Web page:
ESET declined to name the news websites that were found unknowingly displaying the malicious ads, but cautioned that the attack was widespread, and could have been hosted through other popular sites as well.

Android Malware Using Twitter To Communicate With Infected Phones

August 26, 2016 by  
Filed under Mobile

Twitter-on-smartphones-150x150Twitter users aren’t the only ones getting updates from the micro-blogging social media site. One maker of Android malware is also using Twitter to communicate with infected smartphones, according to security firm ESET.

The company uncovered the feature in a malicious app called Android/Twitoor. It runs as a backdoor virus that can secretly install other malware on a phone.

Typically, the makers of Android malware control their infected smartphones from servers. Commands sent from those servers can create a botnet of compromised phones and tell the malware on all the phones what to do.

The makers of Android/Twitoor decided to use Twitter instead of servers to communicate with the infected phones. The malware routinely checks certain Twitter accounts and reads the encrypted posts to get its operating commands.

Lukas Stefanko, an ESET researcher, said in a blog post that this was an innovative approach.  It removes the need to maintain a command and control server, and the communications with the Twitter accounts can be hard to discover.

“It’s extremely easy for the crooks to re-direct communications to another freshly created account,” he said.

ESET said this was first Twitter-controlled Android botnet it had ever found. Windows-based botnets using Twitter have been around since at least 2009.

ESET said Android/Twitoor hasn’t been detected in any app stores, so it probably spreads through malicious links sent to the victim. The malware pretends to be a porn player or multimedia messaging app, and it’s only been active for about a month.

So far, Android/Twitoor has been found downloading versions of mobile banking malware to users’ phones.

“In the future, we can expect that the bad guys will try to make use of Facebook statuses or deploy LinkedIn and other social networks,” Stefanko added.

Linux Botnets Appear To Be On The Rise

August 8, 2016 by  
Filed under Computing

Kaspersky Lab is warning that the Linux botnet is not only a thing but on the rise.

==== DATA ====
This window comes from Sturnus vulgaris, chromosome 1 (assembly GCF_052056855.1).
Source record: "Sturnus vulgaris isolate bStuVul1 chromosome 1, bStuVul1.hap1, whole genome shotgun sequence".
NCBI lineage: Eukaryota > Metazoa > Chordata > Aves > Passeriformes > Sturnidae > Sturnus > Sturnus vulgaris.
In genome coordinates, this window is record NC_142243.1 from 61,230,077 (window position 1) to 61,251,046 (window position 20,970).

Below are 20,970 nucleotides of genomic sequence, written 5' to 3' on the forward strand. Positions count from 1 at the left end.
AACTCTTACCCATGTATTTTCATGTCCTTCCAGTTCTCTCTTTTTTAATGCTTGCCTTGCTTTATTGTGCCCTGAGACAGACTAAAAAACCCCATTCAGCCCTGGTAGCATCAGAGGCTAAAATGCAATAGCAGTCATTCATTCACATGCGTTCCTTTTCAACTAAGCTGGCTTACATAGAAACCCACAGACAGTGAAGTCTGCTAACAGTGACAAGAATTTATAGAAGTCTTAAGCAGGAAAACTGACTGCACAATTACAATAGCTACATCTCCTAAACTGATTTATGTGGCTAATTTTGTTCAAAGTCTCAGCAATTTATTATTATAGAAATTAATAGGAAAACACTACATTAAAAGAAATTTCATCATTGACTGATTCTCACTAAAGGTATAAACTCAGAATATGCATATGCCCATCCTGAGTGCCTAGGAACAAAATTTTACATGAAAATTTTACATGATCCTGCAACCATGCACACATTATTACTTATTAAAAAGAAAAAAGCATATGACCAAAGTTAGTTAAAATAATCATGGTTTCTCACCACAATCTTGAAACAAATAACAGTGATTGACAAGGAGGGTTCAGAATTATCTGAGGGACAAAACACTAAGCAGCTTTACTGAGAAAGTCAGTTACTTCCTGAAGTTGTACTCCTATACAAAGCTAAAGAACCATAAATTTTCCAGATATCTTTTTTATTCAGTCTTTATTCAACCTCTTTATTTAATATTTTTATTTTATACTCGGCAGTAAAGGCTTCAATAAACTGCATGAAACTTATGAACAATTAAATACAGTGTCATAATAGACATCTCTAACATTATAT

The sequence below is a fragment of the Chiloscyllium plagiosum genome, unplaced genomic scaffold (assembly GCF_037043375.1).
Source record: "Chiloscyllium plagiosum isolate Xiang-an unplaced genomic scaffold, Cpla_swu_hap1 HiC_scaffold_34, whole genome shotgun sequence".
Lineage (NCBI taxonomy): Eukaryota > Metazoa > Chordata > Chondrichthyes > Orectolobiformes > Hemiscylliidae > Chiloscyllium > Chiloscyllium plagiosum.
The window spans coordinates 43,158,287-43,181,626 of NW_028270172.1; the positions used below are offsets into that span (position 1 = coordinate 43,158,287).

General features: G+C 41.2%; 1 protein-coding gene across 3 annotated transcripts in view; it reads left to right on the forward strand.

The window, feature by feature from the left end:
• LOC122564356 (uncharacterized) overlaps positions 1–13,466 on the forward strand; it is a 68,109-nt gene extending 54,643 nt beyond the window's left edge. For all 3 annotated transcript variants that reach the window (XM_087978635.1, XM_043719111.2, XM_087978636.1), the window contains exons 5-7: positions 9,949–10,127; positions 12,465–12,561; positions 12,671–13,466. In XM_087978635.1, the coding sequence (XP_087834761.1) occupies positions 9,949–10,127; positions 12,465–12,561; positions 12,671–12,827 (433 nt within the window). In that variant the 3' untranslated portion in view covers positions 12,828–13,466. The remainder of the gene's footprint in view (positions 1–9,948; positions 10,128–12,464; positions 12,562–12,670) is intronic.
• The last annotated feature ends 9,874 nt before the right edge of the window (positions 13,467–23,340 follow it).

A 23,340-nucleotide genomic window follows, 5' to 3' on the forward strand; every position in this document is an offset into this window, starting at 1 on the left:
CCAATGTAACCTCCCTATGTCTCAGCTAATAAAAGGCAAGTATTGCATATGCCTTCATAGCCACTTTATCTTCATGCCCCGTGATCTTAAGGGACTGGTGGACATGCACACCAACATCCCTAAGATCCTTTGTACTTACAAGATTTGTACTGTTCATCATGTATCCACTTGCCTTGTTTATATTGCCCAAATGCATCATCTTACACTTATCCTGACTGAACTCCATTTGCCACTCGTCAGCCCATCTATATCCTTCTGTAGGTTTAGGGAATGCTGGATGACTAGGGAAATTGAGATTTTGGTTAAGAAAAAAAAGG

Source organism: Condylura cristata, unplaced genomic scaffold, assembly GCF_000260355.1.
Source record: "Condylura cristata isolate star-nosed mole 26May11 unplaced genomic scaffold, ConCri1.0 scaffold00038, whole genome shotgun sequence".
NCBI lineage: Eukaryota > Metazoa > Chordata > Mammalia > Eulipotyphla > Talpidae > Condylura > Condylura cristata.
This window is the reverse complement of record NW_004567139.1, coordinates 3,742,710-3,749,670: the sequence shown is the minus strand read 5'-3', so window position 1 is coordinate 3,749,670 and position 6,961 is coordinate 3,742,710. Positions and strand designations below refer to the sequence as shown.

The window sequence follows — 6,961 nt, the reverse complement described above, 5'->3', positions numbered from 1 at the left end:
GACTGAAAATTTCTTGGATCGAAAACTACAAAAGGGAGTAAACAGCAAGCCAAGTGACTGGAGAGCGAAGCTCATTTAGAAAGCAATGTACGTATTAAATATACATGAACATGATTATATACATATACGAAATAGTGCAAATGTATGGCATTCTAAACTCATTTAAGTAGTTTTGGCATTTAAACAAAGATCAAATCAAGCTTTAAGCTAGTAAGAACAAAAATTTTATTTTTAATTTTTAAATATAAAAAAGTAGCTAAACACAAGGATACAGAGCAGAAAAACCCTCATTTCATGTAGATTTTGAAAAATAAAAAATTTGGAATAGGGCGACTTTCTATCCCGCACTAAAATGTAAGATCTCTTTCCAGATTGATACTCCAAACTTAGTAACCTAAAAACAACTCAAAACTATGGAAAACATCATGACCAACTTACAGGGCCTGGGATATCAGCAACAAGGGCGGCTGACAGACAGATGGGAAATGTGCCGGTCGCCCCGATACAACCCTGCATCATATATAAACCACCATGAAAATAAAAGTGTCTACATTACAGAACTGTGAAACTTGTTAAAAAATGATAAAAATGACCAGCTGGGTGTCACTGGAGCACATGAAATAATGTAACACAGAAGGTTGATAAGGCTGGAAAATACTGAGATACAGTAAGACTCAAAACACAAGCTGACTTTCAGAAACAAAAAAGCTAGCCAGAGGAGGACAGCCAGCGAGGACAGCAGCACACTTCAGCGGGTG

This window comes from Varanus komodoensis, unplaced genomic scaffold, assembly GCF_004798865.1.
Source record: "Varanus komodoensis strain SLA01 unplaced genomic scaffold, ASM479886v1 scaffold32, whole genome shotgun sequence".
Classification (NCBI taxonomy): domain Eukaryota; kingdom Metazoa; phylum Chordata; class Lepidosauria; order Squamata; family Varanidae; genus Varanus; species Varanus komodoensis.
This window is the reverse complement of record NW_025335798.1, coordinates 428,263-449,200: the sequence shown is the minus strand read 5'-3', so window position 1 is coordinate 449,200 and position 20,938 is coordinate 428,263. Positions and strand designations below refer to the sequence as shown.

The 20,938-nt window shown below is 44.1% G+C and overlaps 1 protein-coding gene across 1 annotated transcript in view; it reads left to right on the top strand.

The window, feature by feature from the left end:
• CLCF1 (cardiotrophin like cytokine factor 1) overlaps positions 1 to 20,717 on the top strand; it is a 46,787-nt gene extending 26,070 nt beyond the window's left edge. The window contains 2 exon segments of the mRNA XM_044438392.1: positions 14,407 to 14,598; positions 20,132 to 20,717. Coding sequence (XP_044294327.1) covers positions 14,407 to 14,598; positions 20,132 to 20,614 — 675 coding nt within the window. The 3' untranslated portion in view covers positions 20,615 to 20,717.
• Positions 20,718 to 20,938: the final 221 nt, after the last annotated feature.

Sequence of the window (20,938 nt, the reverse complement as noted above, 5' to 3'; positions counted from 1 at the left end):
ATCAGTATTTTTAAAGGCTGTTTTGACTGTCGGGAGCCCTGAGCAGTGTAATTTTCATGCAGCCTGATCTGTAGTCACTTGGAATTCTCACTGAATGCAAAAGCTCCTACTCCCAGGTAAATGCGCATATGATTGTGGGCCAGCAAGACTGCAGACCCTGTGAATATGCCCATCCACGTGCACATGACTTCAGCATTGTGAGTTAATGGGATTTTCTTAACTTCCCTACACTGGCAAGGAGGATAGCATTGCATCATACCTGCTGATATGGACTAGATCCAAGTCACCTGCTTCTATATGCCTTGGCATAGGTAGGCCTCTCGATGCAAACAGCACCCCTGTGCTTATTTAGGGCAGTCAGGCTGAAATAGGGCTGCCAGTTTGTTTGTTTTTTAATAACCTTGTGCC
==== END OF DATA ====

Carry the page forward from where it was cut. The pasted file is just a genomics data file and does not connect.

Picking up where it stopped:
The report said that the share of attacks from Linux botnets almost doubled (to 70 per cent) – and Linux bots are the most effective tool for the SYN-DDoS attack method. This is the first time that Kaspersky DDoS Intelligence has registered such an imbalance between the activities of Linux- and Windows-based DDoS bots.

SYN DDoS is one of the most common attack scenarios, but the proportion of attacks using the SYN DDoS method increased 1.4 times compared to the previous quarter and accounted for 76 per cent.

Oleg Kupreev, lead malware analyst at Kaspersky Lab said that it is Linux which is to blame.

“Linux servers often contain common vulnerabilities but no protection from a reliable security solution, making them prone to bot infections”, says. “These factors make them a convenient tool for botnet owners. Attacks carried out by Linux-based bots are simple but effective; they can last for weeks, while the owner of the server has no idea it is the source of an attack. Moreover, by using a single server, cybercriminals can carry out an attack equal in strength to hundreds of individual computers. That’s why companies need to be prepared in advance for such a scenario, ensuring reliable protection against DDoS attacks of any complexity and duration”.

Brazil, Italy and Israel all appeared among the leading countries hosting botnet Command and Control (C&C) servers. South Korea is the clear leader in terms of the number of C&C servers located on its territory, with its share amounting to 70 per cent. Brazil, Italy and Israel saw the amount of active C&C servers hosted in these countries nearly triple.

DDoS attacks affected resources in 70 countries over the report period, with targets in China suffering the most (77 per cent of all attacks). Germany and Canada both dropped out of the top 10 rating of most targeted countries, to be replaced by France and the Netherlands.

The report also identifies an increase in the duration of DDoS attacks. While the proportion of attacks that lasted up to four hours fell from 68 per cent in Q1 to 60 percent in Q2, the proportion of longer attacks grew considerably – those lasting 20-49 hours accounted for nine per cent (and those lasting 50-99 hours accounted for four per cent (one per cent in Q1).